Sunday, August 31, 2014

Book Review: Earth Girl

Curse summer colds, I never caught colds this much when I was in college, must be the general public making me sick. Regardless, one other big change from my college town is that apparently the District of Columbia has a law about being in the teenager section of a library if you aren't a teen or accompanying one. So far I haven't seen it enforced yet, and I can still pass for 19 if I try, but it is making me a little more hesitant to go in and browse around and instead I'm getting more and more of my books off of my never-ending "to read" list. Which is probably a good thing for me in the long run but I feel oddly out of touch without that chance to just see what's new on the shelves or simply has an interesting cover.


Earth Girl by Janet Edwards



Hundreds of years into the future, Earth has mastered terraforming and how to portal to distant worlds leaving old homeworld Earth very loosely populated, in fact the only people who live there in great numbers are the ones whose immune systems couldn't handle these foreign worlds and it was live on Earth or die. Jarra is one of the handicapped, or apes as some people like to call them, and while she already plans to go into Pre-History archeology she still feels like she wants to stick to it all of the exos who look down on them. So she comes up with a weird plan, enroll in an off-world university but since all first year courses must take place on Earth (since that's where Pre-History is after all, buried under years of sediment) she can stay there, masquerade for a year and then stun her classmates with her reveal. But even the best laid plans go astray and for a plan as odd as this one there are plenty of chances for things to go wrong....


The back of the book proclaims it to be the world's first YA utopia book and while I'm not positive it's the first I can't remember the last time I saw a bona fida utopia setting. Edwards doesn't try to spring any dark twists about the world on the reader/characters and does some really interesting world-building in the process. I liked how there are a set of worlds which have evolved to have a radically different culture from the others and the little details like how people on Planet Earth don't actually have any voting rights in the big interstellar congress (as someone in DC I empathize with this immensely). I did find the fact that people had forgotten a lot of Earth's history, and referred to it as pre-history, a bit strange though since they had only been portalling off-world for five or six centuries. There is a mention in the book that practically the entire internet crashed one night but that is one of the bigger hurdles you have to get over in the book, that and the idea that there is some unknown problem on every other planet but Earth that affects the handicaps, hopefully a future volume addresses that in more depth.  I also felt like the tension created in the book, about how the other planets look down on Earth as a result, even though Earth is literally the origin of the human race and the planets that do have old artifacts are envied by the rest, sent unintentional mixed messages as well, although it did show that you can have conflicts even in utopian settings!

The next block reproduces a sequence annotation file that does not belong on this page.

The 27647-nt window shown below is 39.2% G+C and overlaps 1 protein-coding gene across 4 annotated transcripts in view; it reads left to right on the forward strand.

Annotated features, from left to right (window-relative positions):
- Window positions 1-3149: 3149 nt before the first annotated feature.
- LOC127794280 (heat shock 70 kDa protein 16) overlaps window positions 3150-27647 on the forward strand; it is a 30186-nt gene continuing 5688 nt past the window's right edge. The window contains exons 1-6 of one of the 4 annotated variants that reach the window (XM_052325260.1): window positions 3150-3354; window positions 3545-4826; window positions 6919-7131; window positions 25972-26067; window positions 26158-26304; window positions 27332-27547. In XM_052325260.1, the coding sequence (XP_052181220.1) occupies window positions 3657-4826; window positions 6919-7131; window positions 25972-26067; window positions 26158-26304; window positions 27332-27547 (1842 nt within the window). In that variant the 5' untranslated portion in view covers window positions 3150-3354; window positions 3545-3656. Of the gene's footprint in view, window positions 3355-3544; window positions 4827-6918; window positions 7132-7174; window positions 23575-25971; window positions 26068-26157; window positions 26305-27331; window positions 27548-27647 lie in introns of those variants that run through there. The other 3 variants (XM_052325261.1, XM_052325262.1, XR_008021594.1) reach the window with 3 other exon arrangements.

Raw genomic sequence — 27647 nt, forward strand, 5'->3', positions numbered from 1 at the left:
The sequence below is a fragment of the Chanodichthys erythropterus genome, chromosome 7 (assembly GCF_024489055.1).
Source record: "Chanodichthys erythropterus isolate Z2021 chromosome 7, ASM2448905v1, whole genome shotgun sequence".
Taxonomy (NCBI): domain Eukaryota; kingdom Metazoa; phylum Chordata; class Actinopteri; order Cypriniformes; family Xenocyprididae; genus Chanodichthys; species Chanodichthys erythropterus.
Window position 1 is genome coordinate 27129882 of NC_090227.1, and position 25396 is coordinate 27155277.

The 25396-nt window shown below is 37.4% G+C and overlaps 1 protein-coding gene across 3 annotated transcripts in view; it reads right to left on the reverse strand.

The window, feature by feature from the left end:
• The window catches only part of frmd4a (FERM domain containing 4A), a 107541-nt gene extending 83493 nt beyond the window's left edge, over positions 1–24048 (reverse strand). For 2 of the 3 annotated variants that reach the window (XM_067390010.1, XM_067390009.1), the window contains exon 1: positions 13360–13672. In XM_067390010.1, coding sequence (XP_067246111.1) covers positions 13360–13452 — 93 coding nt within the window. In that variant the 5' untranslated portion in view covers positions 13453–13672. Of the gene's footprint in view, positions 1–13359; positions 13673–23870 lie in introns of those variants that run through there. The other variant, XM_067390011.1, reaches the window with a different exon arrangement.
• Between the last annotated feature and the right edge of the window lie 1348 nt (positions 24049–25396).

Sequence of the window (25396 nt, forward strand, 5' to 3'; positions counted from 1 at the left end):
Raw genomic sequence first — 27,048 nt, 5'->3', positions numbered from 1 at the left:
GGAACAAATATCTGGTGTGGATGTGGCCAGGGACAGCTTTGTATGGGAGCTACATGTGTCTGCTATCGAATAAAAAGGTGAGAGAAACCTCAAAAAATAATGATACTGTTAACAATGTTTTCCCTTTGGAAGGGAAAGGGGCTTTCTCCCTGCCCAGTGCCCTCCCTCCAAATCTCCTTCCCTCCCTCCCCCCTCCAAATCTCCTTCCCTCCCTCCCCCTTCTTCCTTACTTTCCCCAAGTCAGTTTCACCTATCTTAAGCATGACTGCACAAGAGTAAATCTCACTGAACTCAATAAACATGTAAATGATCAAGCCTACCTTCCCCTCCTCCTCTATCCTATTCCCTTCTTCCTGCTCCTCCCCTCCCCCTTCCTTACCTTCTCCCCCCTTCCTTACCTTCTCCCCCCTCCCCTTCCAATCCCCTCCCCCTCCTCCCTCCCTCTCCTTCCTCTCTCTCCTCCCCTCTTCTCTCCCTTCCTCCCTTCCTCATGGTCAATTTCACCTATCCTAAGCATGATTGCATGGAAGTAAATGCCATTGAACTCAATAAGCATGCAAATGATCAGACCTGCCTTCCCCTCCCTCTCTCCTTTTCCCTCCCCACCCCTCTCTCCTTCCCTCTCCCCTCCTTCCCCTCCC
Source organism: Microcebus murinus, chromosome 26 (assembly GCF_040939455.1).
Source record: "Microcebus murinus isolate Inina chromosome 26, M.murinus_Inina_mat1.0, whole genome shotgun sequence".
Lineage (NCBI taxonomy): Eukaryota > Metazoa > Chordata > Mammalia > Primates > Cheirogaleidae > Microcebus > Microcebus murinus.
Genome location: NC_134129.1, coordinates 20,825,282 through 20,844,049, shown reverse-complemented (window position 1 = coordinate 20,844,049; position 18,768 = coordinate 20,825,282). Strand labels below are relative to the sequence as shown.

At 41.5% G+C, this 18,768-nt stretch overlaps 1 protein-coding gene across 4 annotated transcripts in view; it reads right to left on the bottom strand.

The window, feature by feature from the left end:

While I did like Jarra a lot she wasn't my favorite part of the book, it was how the book just did a lot of things differently from how the standard novel plays out. I've already mentioned that it has what's arguably the rarest of all settings, a utopia, and while it might be confined to just Earth it's closer to being a space opera than any other kind of science fiction and you don't see a lot of that in YA books (then again I have terrible luck with YA and sci-fi, I'm still cringing remembering all those books I read a few summers back). The conflicts here aren't slow-burning builds but often come suddenly and unexpectedly, much like disasters in real life, and many other moments which would be big. dramatic reveals in any other story come off as rather anti-climatic. And I like it when stories do that, there have been so many times in my life when I've tried to lighten up a situation for myself going "if this was a movie this would be a big, solemn moment with sad music, dark lighting, and everyone in the proper frame of mind and yet here I am in the weirdest place possible trying to deal with it" so of course I love it when stories do that. There are times and reasons to set up the story one way (if you're trying to invoke specific symbolism or continue with a theme, ie acknowledging on some level that this is fiction and therefore malleable) and there are times when I want the actual events and characters of a story, not the stylings and trappings of it, to be what I remember later on. Plus, my quibbles with the setting's history and some of it's politics aside, I really liked a lot of the other details and I'm a sucker for interesting settings, a good one will let me happily overlook a lot of other details as long as nothing draws me out of it while I'm reading it. So, expect to see reviews on the other books in the future sometime, apparently they've all been out in the UK for a while now but I need to check the US publishing dates first!


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